Historically, tough economic times have bolstered the support for a larger federal government, however faced with large deficits many countries are beginning to weigh the the size of the government against the needs and benefits of social welfare policies. Here in America, we have seen vocal groups such as the tea party condemn what they see as wasteful spending and the creation of a debt that will cripple the country for generations. However, as this political and ideological debate deepens, it seems that the nations top law makers are forgetting the most important thing, you and I, the average citizen.
To begin to understand how the country got to where it is today, one must go back to when conservative tax cutters ran Washington. Under George Bush and Reagan, tax cuts aimed at the most wealthy and well off were enacted that brought this country to its economic knees, metaphorically speaking. However, the Reagen that existed differs widely from the mythic Reagen that the Republicans under Bush and current Republicans and deficit hawks worship. In fact the true Reagan that existed would be far removed from the tax cutting, tea partying, conservatives that we have come to know today. After enacting tax cuts for the most wealthy it became apparent that the budget deficit was growing, and Reagan began a series of tax increases, starting in 1982 and again in 83 and 84. Unlike todays conservatives who argue that taxes on the rich will further hurt the country in the middle of a recession, Reagen engaged in tax hikes in the midst of a recession under complaints that growing military spending and numerous loopholes for the rich were causing the recession to grow.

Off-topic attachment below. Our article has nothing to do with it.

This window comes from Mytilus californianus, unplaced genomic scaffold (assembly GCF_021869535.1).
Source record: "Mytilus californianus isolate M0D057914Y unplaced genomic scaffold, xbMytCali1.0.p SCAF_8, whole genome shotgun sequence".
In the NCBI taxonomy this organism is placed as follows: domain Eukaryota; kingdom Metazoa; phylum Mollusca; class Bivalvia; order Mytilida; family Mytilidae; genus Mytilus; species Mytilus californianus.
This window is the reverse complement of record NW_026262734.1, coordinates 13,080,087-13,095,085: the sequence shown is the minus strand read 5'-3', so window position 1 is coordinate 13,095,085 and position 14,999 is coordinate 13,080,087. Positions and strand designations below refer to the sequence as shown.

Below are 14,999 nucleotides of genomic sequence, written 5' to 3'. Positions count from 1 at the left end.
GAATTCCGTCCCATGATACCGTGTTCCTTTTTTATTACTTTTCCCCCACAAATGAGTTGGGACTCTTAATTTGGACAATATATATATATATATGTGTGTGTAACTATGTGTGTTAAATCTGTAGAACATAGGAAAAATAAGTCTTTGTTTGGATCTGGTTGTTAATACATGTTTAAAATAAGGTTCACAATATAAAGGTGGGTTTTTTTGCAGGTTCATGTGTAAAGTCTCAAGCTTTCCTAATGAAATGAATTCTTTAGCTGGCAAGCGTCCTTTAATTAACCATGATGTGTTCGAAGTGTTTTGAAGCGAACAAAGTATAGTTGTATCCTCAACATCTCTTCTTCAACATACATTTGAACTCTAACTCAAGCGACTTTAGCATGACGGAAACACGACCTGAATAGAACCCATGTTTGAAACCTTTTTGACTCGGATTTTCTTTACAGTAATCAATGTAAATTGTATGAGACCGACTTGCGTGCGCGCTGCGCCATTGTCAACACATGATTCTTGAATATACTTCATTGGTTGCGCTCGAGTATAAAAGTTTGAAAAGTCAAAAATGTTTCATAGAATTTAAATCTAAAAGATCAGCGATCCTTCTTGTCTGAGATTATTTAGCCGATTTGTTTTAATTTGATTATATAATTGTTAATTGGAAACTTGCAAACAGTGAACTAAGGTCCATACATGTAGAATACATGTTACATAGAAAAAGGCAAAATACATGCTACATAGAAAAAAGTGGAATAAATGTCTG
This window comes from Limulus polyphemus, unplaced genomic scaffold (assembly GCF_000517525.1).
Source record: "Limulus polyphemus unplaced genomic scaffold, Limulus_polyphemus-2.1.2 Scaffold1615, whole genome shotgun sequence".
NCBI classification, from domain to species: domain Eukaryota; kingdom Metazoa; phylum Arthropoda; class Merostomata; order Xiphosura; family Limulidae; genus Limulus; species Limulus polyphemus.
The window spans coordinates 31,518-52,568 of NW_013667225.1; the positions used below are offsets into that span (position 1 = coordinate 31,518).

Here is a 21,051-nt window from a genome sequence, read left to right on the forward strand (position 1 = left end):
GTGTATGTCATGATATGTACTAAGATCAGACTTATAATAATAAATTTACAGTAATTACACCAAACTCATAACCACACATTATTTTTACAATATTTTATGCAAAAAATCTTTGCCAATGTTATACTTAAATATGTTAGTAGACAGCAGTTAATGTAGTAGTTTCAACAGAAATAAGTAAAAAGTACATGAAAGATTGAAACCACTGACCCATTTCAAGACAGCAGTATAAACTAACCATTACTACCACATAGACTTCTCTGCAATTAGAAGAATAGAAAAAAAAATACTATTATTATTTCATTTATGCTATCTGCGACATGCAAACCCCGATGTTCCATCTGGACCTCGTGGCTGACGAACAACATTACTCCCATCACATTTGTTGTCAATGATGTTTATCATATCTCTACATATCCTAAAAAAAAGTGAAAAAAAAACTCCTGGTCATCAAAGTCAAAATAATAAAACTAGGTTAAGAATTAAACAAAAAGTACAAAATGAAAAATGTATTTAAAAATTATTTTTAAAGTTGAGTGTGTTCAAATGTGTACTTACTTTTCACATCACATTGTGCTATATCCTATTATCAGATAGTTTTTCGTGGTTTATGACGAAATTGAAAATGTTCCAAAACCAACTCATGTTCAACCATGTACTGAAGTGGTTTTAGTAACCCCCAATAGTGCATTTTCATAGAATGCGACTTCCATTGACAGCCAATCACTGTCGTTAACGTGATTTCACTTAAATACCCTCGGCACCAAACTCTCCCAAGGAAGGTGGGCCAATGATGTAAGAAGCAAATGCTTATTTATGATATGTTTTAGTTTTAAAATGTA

Yet today, in midst of the worst economic downturn since the great depression, deficit hawks, who claim to love Reagan but will not learn from him, are going down the same path. They are willing to cut taxes for the rich in the middle of a recession, despite knowing that it has not worked in the past.
Under same misguided views of supply-side economics, the Bush administration enacted several tax cuts between 2001 and 2002 which turned a record surplus into record deficits. Furthermore, just like the Reagan taxes, the Bush taxes promised to be just as regressive, switching the burden from the wealthy to the middle class, the backbone of a strong economy and a strong nation. In 2003, the federal tax revenue fell to its lowest level since 1943. Despite the past evidence that keeping tax cuts in the middle of a recession has failed to improve the economy, current so called “deficit hawks” continue to fight for the Bush tax cuts for the wealthy, despite the projection that they will add two trillion to the debt.
However, the right argues that raising the taxes on the rich is actually hurting the middle class, as the rich are the job creating class. However, to create jobs there needs to be a need to create jobs, and an excess amount of cash for the wealthy will not provide it. On average, tax cuts aimed at the most wealthy will only add a mere six percent to the economy. In order to create a need for jobs, you must provide money for those who need it the most and will create the most need for jobs, the middle class and lower classes.